In the small, rural, northern Pennsylvania town where I grew up in the 1970s, voting was a community activity. Every autumn and every spring, as far back as I can remember, Election Day was an event in our social calendar that was as certain – and as observed – as Thanksgiving Day and Christmas.
On Election Day our tiny wooden community center, built in the early 1800’s on the edge of the old town green, was converted into a voting facility. Portable wooden voting stalls were erected in the small galley kitchen where, at other times, dinners were prepared by women’s groups for town celebrations and funeral suppers. Brightly checked handmade curtains hung over the doors of each stall to provide privacy, and long, low tables were lined up on the side of the main room where voters signed in, gathered their ballots, and deposited them in a sealed box after voting.
Our neighbors served as election officers, and every year my mother volunteered her day to call voters and arrange to drive anyone who needed a ride to the polls. In those days, many families in and around our blue-collar village only had one car, so stay-at-home moms needed rides, as did house-bound senior citizens. When I was still too young for school, I rode along with Mom, as she delivered these voters to the polls and took them back home. Later, when I started school, I would accompany her as soon as I got home. It was an exciting, community event, and I wouldn’t miss it. She always had a stack of sample ballots along so that her passengers could review their choices ahead of time, and though she was under strict instructions to remain non-partisan, she could answer questions and explain the ballot to anyone who needed help understanding it. An avid backseat listener, I also learned a great deal about political offices, parties, and the voting process.
Once we arrived at the polls, people greeted each other, joked with the election officials, and visited with fellow voters. Especially for older people who lived well-outside of town and who didn’t get out often, this was a social occasion, and there was always a large, industrial coffee pot going with free coffee for everyone. The building itself was a dark and cozy space that smelled of old wooden beams as well as books because it also doubled as a miniature lending library. As I waited for the voters we had delivered to cast their ballots, I would look through all the books, reading some while I waited, and selecting several to sign out and take home. From the start then, for me, reading and voting went together, and once I could read by myself, at the end of the evening when the polls had closed, I was always allowed to take a sample ballot into the voting stall and “cast” my vote. The election officer would solemnly collect my carefully folded ballot and tuck it away.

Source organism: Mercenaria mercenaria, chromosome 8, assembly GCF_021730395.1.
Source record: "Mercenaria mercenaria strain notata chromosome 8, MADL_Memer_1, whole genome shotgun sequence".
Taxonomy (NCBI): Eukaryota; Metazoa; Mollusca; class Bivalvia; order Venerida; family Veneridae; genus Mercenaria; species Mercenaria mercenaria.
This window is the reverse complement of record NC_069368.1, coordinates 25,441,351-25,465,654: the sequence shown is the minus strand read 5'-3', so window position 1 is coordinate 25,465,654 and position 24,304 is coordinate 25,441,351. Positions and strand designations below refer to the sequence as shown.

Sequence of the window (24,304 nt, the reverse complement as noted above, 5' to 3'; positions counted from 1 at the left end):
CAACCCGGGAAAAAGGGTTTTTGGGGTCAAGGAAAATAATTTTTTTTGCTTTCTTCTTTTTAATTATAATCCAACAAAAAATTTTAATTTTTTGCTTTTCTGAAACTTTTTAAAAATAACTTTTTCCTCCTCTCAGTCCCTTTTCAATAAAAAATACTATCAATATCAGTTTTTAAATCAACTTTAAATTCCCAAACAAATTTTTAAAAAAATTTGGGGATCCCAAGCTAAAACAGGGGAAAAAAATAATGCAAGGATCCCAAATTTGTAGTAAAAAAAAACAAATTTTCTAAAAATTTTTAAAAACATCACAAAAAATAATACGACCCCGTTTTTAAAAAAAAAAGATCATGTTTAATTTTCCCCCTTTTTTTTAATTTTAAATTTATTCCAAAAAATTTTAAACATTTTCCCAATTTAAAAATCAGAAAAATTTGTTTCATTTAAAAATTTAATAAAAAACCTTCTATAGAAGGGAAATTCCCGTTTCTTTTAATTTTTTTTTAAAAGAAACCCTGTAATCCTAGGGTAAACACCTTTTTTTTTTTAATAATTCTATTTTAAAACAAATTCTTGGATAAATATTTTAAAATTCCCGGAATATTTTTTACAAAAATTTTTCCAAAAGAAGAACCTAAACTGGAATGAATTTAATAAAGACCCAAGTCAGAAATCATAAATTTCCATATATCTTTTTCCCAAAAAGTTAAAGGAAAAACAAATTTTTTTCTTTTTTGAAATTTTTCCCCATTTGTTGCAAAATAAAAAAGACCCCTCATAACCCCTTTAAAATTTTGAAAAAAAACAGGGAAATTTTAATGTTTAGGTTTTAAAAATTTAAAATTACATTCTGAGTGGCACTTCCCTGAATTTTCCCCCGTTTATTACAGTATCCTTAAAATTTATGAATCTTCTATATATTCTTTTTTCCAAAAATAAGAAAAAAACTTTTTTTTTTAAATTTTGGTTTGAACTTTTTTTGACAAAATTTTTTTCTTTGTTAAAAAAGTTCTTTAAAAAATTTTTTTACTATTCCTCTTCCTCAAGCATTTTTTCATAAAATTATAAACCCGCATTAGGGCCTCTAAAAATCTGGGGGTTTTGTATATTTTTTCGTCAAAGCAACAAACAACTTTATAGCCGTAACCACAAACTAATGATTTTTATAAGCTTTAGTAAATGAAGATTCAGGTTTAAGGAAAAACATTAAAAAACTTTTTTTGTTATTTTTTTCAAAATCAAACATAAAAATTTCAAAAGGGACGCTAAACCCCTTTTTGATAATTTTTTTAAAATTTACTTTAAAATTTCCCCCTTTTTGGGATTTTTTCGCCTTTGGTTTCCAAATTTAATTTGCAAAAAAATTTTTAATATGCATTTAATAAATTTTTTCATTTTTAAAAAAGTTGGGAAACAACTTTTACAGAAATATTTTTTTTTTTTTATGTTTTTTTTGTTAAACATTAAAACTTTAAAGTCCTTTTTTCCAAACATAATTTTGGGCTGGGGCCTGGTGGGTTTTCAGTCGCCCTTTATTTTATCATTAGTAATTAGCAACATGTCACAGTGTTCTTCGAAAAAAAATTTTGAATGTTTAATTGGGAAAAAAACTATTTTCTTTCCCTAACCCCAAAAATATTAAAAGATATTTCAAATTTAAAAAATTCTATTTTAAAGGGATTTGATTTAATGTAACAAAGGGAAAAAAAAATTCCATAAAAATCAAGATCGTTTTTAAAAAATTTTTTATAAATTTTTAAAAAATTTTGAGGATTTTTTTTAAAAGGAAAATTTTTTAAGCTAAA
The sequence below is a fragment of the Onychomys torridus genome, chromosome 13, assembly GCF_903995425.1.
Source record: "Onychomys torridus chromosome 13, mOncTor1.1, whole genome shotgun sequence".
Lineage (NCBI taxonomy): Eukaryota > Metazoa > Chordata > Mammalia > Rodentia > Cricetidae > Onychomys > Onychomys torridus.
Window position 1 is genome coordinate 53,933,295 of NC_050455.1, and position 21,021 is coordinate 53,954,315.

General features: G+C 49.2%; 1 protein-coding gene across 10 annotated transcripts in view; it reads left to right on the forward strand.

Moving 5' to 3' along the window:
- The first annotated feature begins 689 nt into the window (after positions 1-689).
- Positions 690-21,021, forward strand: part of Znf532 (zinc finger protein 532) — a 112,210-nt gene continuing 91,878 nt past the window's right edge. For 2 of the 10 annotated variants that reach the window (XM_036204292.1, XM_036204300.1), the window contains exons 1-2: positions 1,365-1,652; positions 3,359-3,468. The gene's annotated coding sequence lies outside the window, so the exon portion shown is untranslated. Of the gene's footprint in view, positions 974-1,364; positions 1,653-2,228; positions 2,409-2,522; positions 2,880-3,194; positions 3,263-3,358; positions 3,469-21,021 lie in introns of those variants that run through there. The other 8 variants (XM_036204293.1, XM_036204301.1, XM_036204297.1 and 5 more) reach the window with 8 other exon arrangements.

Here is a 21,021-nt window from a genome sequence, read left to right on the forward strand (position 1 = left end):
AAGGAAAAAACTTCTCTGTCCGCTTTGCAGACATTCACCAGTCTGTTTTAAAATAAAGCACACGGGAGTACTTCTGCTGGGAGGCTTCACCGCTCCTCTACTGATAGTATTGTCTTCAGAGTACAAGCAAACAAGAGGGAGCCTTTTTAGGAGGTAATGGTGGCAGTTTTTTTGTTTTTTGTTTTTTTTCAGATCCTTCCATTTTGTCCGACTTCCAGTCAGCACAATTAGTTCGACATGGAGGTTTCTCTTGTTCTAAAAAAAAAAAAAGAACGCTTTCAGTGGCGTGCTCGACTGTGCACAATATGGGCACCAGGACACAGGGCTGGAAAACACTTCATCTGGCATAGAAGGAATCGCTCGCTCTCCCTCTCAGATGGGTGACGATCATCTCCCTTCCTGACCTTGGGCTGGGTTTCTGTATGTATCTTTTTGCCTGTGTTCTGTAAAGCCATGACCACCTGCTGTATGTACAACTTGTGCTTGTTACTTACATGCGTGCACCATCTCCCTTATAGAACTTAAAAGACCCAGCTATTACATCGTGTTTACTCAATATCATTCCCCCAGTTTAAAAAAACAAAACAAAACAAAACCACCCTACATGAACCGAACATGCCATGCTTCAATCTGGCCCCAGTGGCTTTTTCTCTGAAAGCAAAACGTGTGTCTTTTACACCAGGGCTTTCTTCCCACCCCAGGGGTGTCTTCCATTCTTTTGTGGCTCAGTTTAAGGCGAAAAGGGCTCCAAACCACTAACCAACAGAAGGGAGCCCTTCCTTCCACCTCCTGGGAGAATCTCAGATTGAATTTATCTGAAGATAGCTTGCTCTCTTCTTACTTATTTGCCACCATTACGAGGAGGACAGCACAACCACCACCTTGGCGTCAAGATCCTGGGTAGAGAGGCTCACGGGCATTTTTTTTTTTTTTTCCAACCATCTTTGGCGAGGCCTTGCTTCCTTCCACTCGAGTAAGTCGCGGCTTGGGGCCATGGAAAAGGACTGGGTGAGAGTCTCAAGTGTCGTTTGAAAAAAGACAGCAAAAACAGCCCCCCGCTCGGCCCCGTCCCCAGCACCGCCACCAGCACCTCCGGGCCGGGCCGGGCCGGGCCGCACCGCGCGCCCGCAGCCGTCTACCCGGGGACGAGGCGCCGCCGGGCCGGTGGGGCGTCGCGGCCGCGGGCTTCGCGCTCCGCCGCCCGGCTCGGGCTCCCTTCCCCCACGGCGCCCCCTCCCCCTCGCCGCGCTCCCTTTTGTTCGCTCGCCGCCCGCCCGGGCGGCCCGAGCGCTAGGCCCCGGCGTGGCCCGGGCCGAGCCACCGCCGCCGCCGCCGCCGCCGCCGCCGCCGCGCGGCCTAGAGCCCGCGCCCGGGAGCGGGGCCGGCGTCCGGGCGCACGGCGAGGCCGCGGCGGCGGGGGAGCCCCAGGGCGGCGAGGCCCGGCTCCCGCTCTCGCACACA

Today, as I see many small communities mobilizing to increase voter turn-out, I think back to these early experiences with elections and realize that as rural and quaint as my community seems through the haze of memory, we were, in many ways, at the forefront of the democratic process: a process that is and should be essential, communal, and accessible. Though I didn’t realize it then, of course there would have been vast differences in our neighbors’ political views, but the act of voting brought everyone together as a community. It was the privilege and imperative of voting that superseded these differences ensuring that each citizen could participate and be counted.
Tami S. Carmichael
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